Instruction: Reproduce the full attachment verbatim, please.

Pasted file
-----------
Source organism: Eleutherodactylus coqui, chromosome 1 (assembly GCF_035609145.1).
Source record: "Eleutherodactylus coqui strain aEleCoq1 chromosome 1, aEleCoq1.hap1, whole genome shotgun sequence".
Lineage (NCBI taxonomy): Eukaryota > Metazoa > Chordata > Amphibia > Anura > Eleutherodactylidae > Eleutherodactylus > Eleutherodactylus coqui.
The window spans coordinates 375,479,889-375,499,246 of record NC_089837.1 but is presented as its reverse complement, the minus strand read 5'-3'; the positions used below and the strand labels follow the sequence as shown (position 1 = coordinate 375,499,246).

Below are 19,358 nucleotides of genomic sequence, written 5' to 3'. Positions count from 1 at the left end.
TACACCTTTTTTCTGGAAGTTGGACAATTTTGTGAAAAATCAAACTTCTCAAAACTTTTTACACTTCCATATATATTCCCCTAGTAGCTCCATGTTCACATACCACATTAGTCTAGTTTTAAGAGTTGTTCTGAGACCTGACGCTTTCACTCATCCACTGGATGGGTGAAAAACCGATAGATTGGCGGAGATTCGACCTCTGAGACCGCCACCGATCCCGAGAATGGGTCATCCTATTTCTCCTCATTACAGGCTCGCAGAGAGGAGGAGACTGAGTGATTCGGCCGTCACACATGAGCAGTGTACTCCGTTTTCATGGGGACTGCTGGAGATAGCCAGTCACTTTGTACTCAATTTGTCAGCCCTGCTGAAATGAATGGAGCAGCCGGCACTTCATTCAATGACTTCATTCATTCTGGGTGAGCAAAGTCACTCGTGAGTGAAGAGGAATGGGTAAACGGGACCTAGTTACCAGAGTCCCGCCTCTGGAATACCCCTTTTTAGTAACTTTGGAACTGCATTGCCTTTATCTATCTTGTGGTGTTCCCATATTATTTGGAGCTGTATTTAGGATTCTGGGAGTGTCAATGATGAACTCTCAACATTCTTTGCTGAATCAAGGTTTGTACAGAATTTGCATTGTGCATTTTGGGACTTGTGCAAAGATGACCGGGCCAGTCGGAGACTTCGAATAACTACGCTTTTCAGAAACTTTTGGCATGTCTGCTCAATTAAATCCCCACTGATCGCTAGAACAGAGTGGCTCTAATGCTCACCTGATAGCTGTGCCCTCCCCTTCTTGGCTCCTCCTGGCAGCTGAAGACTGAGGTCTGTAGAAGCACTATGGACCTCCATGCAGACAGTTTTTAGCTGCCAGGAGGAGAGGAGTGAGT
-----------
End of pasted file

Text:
Source organism: Eleutherodactylus coqui, chromosome 1 (assembly GCF_035609145.1).
Source record: "Eleutherodactylus coqui strain aEleCoq1 chromosome 1, aEleCoq1.hap1, whole genome shotgun sequence".
Lineage (NCBI taxonomy): Eukaryota > Metazoa > Chordata > Amphibia > Anura > Eleutherodactylidae > Eleutherodactylus > Eleutherodactylus coqui.
The window spans coordinates 375,479,889-375,499,246 of record NC_089837.1 but is presented as its reverse complement, the minus strand read 5'-3'; the positions used below and the strand labels follow the sequence as shown (position 1 = coordinate 375,499,246).

Below are 19,358 nucleotides of genomic sequence, written 5' to 3'. Positions count from 1 at the left end.
TACACCTTTTTTCTGGAAGTTGGACAATTTTGTGAAAAATCAAACTTCTCAAAACTTTTTACACTTCCATATATATTCCCCTAGTAGCTCCATGTTCACATACCACATTAGTCTAGTTTTAAGAGTTGTTCTGAGACCTGACGCTTTCACTCATCCACTGGATGGGTGAAAAACCGATAGATTGGCGGAGATTCGACCTCTGAGACCGCCACCGATCCCGAGAATGGGTCATCCTATTTCTCCTCATTACAGGCTCGCAGAGAGGAGGAGACTGAGTGATTCGGCCGTCACACATGAGCAGTGTACTCCGTTTTCATGGGGACTGCTGGAGATAGCCAGTCACTTTGTACTCAATTTGTCAGCCCTGCTGAAATGAATGGAGCAGCCGGCACTTCATTCAATGACTTCATTCATTCTGGGTGAGCAAAGTCACTCGTGAGTGAAGAGGAATGGGTAAACGGGACCTAGTTACCAGAGTCCCGCCTCTGGAATACCCCTTTTTAGTAACTTTGGAACTGCATTGCCTTTATCTATCTTGTGGTGTTCCCATATTATTTGGAGCTGTATTTAGGATTCTGGGAGTGTCAATGATGAACTCTCAACATTCTTTGCTGAATCAAGGTTTGTACAGAATTTGCATTGTGCATTTTGGGACTTGTGCAAAGATGACCGGGCCAGTCGGAGACTTCGAATAACTACGCTTTTCAGAAACTTTTGGCATGTCTGCTCAATTAAATCCCCACTGATCGCTAGAACAGAGTGGCTCTAATGCTCACCTGATAGCTGTGCCCTCCCCTTCTTGGCTCCTCCTGGCAGCTGAAGACTGAGGTCTGTAGAAGCACTATGGACCTCCATGCAGACAGTTTTTAGCTGCCAGGAGGAGAGGAGTGAGT